Tudor, Antony (1908–1987) By Chazin-Bennahum, Judith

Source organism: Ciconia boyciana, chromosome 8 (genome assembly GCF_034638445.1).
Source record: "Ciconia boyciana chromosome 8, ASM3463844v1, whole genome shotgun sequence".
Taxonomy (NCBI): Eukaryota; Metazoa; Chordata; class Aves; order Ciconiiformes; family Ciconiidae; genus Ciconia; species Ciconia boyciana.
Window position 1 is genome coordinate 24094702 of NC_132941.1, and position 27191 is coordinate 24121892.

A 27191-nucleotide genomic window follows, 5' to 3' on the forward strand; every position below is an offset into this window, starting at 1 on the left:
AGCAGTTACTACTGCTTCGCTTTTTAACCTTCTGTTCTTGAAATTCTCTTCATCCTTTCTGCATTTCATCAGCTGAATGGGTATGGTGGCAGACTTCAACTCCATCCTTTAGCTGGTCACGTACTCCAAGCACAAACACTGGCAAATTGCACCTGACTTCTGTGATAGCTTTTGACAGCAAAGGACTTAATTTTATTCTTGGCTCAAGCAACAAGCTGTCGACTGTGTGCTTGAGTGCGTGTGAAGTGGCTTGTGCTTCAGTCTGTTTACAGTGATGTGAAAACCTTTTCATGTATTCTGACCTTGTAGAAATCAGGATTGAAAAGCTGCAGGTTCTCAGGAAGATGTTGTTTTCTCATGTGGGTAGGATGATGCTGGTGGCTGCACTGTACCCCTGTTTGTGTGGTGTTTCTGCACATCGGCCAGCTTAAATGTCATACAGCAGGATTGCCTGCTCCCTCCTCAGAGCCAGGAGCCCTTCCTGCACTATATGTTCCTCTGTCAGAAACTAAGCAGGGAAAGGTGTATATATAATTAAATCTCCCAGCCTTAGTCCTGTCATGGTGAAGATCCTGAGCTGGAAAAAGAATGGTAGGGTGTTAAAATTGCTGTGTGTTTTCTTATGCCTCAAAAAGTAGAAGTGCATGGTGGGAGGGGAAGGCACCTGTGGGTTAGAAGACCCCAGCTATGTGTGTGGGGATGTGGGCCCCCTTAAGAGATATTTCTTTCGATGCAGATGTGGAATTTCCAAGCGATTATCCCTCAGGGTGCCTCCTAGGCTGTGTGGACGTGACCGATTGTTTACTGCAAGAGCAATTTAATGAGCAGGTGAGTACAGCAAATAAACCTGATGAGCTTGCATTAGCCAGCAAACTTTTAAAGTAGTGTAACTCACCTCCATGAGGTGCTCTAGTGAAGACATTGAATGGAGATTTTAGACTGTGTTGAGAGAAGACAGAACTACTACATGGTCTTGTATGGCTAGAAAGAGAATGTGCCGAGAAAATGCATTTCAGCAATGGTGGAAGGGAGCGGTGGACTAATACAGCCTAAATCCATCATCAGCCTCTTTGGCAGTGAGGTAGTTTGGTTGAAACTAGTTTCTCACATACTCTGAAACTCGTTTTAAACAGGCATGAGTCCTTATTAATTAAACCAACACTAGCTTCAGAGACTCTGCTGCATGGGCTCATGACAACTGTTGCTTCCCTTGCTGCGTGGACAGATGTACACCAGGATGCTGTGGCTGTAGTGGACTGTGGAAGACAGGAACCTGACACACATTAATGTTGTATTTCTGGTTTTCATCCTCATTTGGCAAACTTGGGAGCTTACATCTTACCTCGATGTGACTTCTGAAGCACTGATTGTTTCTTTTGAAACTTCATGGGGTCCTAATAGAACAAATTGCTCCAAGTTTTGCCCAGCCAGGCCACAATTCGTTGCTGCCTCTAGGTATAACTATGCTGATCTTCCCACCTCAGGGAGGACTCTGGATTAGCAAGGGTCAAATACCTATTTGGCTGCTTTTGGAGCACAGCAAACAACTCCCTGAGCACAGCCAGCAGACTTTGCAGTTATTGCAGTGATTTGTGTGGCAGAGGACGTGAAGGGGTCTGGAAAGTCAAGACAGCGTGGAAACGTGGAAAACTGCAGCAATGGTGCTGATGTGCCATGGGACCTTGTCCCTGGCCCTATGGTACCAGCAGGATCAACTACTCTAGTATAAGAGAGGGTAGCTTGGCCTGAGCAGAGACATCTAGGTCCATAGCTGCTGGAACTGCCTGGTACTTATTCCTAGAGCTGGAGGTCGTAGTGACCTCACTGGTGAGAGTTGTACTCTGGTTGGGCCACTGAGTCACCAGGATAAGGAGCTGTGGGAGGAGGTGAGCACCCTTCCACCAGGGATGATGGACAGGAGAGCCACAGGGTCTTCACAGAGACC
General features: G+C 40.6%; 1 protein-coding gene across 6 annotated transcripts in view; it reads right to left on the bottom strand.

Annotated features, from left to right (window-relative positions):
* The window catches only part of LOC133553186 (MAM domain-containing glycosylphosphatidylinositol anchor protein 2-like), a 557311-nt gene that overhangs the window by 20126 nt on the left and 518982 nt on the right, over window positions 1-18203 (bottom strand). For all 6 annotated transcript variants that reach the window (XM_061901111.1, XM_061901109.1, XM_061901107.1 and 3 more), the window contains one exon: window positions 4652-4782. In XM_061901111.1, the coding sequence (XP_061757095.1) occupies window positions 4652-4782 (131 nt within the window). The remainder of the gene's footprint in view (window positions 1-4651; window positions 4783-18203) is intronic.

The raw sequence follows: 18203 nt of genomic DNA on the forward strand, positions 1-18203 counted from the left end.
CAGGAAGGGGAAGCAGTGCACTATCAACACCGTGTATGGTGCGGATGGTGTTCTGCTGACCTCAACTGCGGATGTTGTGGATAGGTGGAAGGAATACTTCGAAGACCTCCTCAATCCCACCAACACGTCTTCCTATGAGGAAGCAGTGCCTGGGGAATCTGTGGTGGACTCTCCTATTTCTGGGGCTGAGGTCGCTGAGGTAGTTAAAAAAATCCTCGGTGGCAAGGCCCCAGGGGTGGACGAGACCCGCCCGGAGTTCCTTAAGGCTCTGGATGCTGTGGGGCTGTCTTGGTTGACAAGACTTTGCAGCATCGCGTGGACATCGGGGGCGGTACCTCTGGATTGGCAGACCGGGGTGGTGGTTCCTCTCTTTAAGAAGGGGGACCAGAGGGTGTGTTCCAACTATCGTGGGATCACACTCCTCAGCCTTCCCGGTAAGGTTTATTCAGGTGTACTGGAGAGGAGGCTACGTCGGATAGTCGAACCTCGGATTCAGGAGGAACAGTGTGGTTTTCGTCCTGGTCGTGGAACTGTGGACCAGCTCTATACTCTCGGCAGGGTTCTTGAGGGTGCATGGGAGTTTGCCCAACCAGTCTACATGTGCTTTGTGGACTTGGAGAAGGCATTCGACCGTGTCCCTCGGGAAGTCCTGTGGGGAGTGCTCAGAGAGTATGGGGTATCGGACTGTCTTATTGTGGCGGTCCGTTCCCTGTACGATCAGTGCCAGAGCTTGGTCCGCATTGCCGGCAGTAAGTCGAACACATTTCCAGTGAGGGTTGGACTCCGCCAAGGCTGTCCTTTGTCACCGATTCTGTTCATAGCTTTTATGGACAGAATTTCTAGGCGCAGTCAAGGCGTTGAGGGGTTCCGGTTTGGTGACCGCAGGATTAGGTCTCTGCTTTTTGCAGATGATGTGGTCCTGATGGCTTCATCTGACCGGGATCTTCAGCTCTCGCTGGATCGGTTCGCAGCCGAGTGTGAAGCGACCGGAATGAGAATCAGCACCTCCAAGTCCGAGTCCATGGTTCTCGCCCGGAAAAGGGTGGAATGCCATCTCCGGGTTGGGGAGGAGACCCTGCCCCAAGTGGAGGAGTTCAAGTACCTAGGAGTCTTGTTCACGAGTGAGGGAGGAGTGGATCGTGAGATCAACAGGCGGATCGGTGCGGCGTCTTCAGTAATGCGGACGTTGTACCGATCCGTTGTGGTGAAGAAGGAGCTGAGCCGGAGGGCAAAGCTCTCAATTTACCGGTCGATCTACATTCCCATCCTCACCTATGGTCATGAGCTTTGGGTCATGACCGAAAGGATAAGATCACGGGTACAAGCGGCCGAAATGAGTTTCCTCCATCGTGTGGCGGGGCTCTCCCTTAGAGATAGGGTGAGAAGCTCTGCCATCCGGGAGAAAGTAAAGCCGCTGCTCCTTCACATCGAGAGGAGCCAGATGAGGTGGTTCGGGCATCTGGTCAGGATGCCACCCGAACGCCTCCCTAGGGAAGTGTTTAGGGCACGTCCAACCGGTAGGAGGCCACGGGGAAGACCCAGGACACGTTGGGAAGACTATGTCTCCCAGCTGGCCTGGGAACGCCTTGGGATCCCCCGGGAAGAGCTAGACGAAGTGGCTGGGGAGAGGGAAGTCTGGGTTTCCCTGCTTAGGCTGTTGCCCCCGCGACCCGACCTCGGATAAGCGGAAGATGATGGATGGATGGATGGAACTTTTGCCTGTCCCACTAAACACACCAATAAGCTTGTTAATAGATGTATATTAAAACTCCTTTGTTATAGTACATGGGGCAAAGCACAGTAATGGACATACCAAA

Born into a modest household in London’s East End, Antony Tudor changed the way we look at ballet and what it was thought to express. Using the classical idiom in a new way, he evoked nuanced passions and subtle moods to convey his characters’ deepest thoughts. Though his ballets have narratives, they defy logical actions, instead following the emotional journeys of his characters as they struggle to come to terms with their dilemmas. His best-known ballets—Jardin aux lilas (also known as Lilac Garden, 1936), Dark Elegies (1937), and Pillar of Fire (1942)—reveal the sensitivity, wit, and psychological bite typical of his best work. In 1939, after briefly directing his own company, the London Ballet, he settled in New York, where he began a long association with Ballet Theatre (later American Ballet Theatre, ABT). In 1951, he joined the faculty of the Juilliard School of Music’s newly founded Dance Department, where he taught composition and choreography. He directed the Metropolitan Ballet from 1950 to 1962 and the Royal Swedish Ballet in 1962, and remained a presence at ABT until he died.